Furthermore, embodiments of the disclosed method, system, and computer program product (or software instructions stored on a nontransitory computer readable medium) may be readily implemented, fully or partially, in software using, for example, object or object-oriented software development environments that provide portable source code that can be used on a variety of computer platforms. Alternatively, embodiments of the disclosed method, system, and computer program product can be implemented partially or fully in hardware using, for example, standard logic circuits or a VLSI design. Other hardware or software can be used to implement embodiments depending on the speed and/or efficiency requirements of the systems, the particular function, and/or particular software or hardware system, microprocessor, or microcomputer being utilized. Embodiments of the method, system, and computer program product can be implemented in hardware and/or software using any known or later developed systems or structures, devices and/or software by those of ordinary skill in the applicable art from the function description provided herein and with a general basic knowledge of the software engineering and computer networking arts.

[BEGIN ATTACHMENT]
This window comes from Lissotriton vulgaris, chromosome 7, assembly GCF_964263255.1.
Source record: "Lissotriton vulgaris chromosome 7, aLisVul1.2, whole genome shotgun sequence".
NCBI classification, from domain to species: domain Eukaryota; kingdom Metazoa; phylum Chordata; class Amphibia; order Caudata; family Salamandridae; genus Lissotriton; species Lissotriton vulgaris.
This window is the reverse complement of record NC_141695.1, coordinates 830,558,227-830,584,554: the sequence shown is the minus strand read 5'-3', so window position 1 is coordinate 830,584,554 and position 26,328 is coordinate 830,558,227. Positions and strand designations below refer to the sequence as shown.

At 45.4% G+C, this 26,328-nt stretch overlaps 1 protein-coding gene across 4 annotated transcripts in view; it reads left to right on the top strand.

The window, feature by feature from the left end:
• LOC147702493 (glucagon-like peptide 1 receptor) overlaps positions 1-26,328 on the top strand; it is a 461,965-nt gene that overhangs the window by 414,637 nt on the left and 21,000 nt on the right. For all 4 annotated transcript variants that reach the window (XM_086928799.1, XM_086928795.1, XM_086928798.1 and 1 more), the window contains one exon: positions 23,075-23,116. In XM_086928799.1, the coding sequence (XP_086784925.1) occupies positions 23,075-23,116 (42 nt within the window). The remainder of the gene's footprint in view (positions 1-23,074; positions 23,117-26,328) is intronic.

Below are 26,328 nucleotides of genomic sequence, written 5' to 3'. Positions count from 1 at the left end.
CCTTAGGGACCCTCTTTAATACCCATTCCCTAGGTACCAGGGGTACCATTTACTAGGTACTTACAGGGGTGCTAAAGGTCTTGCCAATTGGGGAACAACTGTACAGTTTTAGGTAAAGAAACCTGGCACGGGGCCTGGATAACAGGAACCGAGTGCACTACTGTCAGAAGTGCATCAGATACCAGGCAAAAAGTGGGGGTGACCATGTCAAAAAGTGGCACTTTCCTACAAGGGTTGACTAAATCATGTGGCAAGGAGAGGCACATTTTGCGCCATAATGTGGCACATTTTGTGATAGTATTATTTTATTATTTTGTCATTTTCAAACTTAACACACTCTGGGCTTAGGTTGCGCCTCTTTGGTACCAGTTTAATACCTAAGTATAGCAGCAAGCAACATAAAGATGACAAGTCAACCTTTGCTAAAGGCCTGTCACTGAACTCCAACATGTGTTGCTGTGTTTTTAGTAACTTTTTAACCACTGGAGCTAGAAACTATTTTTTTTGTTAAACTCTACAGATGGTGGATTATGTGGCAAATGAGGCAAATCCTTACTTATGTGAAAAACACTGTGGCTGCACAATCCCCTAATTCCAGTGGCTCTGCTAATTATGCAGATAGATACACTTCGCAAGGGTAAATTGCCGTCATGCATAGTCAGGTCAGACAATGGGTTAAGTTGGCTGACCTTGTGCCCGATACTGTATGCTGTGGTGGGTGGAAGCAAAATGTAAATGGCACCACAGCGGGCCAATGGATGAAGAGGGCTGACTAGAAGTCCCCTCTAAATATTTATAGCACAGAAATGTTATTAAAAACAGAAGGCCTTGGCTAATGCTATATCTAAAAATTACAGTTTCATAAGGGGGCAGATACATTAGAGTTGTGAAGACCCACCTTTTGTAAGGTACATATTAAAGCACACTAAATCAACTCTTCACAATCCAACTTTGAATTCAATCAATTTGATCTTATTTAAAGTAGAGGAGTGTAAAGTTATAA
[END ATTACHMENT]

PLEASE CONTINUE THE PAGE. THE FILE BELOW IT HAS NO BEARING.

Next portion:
Moreover, embodiments of the disclosed method, system, and computer readable media (or computer program product) can be implemented in software executed on a programmed general purpose computer, a special purpose computer, a microprocessor, or the like.

It is, therefore, apparent that there is provided, in accordance with the various embodiments disclosed herein, systems, methods and computer readable media for redistributing routes in backbone edge bridge multi-chassis link aggregation group topologies between two routing protocols.

While the disclosed subject matter has been described in conjunction with a number of embodiments, it is evident that many alternatives, modifications and variations would be, or are, apparent to those of ordinary skill in the applicable arts. Accordingly, Applicant intends to embrace all such alternatives, modifications, equivalents and variations that are within the spirit and scope of the disclosed subject matter.